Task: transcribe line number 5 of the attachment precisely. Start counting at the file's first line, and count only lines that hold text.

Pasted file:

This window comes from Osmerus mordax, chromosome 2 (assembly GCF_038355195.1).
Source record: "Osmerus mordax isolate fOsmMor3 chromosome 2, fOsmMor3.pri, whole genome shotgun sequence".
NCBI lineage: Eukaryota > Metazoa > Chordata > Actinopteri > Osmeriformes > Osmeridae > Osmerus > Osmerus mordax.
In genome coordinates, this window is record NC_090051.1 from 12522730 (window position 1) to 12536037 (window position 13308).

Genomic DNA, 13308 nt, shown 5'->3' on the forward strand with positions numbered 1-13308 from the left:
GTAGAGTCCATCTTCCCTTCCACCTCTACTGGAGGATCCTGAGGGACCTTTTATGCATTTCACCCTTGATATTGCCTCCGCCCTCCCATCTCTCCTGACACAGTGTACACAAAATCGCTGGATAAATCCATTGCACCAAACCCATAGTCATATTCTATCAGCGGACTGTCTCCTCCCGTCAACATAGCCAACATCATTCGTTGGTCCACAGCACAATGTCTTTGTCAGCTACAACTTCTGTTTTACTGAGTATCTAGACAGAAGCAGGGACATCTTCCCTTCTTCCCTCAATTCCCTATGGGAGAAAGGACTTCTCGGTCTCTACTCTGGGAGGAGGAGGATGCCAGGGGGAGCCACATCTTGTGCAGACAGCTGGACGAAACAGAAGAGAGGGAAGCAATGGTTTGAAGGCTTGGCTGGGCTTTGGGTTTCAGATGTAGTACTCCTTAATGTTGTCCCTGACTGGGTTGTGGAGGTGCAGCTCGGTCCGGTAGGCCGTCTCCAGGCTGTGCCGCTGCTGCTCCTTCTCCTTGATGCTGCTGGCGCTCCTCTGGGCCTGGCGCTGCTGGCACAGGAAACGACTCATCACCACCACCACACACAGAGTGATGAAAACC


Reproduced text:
Genomic DNA, 13308 nt, shown 5'->3' on the forward strand with positions numbered 1-13308 from the left: